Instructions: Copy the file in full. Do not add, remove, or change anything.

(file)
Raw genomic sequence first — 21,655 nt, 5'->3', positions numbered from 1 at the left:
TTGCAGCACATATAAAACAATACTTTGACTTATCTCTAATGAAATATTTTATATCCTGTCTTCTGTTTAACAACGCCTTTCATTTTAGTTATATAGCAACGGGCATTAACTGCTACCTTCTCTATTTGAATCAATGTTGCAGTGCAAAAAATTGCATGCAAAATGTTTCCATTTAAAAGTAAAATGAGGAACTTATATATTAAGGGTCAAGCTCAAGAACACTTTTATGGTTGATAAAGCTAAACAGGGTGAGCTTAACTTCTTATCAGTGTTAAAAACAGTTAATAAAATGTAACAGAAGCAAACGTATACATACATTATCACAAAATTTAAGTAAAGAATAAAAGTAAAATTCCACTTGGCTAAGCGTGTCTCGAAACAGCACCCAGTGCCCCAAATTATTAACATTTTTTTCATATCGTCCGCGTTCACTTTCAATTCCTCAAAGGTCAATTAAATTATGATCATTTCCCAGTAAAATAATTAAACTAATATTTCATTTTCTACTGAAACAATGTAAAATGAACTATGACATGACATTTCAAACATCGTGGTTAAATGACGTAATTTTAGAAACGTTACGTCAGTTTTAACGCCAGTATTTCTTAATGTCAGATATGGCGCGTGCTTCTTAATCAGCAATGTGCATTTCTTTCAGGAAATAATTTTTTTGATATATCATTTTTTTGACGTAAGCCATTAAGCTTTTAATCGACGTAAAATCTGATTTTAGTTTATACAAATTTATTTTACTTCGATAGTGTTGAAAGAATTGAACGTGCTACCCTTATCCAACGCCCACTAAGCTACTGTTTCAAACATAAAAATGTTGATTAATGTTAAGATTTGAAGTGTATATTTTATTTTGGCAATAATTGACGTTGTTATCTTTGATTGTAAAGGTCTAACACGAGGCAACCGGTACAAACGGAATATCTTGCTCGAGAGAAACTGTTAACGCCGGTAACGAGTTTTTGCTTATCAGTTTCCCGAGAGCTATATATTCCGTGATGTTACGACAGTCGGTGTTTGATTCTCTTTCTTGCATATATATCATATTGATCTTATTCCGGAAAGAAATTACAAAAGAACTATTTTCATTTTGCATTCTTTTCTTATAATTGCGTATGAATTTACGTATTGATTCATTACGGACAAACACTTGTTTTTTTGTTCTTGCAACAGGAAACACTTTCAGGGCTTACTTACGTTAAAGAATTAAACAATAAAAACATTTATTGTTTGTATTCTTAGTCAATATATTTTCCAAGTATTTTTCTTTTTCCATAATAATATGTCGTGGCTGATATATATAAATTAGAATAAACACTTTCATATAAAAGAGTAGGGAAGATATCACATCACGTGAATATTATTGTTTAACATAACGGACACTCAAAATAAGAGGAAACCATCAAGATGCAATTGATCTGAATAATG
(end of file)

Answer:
Raw genomic sequence first — 21,655 nt, 5'->3', positions numbered from 1 at the left:
TTGCAGCACATATAAAACAATACTTTGACTTATCTCTAATGAAATATTTTATATCCTGTCTTCTGTTTAACAACGCCTTTCATTTTAGTTATATAGCAACGGGCATTAACTGCTACCTTCTCTATTTGAATCAATGTTGCAGTGCAAAAAATTGCATGCAAAATGTTTCCATTTAAAAGTAAAATGAGGAACTTATATATTAAGGGTCAAGCTCAAGAACACTTTTATGGTTGATAAAGCTAAACAGGGTGAGCTTAACTTCTTATCAGTGTTAAAAACAGTTAATAAAATGTAACAGAAGCAAACGTATACATACATTATCACAAAATTTAAGTAAAGAATAAAAGTAAAATTCCACTTGGCTAAGCGTGTCTCGAAACAGCACCCAGTGCCCCAAATTATTAACATTTTTTTCATATCGTCCGCGTTCACTTTCAATTCCTCAAAGGTCAATTAAATTATGATCATTTCCCAGTAAAATAATTAAACTAATATTTCATTTTCTACTGAAACAATGTAAAATGAACTATGACATGACATTTCAAACATCGTGGTTAAATGACGTAATTTTAGAAACGTTACGTCAGTTTTAACGCCAGTATTTCTTAATGTCAGATATGGCGCGTGCTTCTTAATCAGCAATGTGCATTTCTTTCAGGAAATAATTTTTTTGATATATCATTTTTTTGACGTAAGCCATTAAGCTTTTAATCGACGTAAAATCTGATTTTAGTTTATACAAATTTATTTTACTTCGATAGTGTTGAAAGAATTGAACGTGCTACCCTTATCCAACGCCCACTAAGCTACTGTTTCAAACATAAAAATGTTGATTAATGTTAAGATTTGAAGTGTATATTTTATTTTGGCAATAATTGACGTTGTTATCTTTGATTGTAAAGGTCTAACACGAGGCAACCGGTACAAACGGAATATCTTGCTCGAGAGAAACTGTTAACGCCGGTAACGAGTTTTTGCTTATCAGTTTCCCGAGAGCTATATATTCCGTGATGTTACGACAGTCGGTGTTTGATTCTCTTTCTTGCATATATATCATATTGATCTTATTCCGGAAAGAAATTACAAAAGAACTATTTTCATTTTGCATTCTTTTCTTATAATTGCGTATGAATTTACGTATTGATTCATTACGGACAAACACTTGTTTTTTTGTTCTTGCAACAGGAAACACTTTCAGGGCTTACTTACGTTAAAGAATTAAACAATAAAAACATTTATTGTTTGTATTCTTAGTCAATATATTTTCCAAGTATTTTTCTTTTTCCATAATAATATGTCGTGGCTGATATATATAAATTAGAATAAACACTTTCATATAAAAGAGTAGGGAAGATATCACATCACGTGAATATTATTGTTTAACATAACGGACACTCAAAATAAGAGGAAACCATCAAGATGCAATTGATCTGAATAATG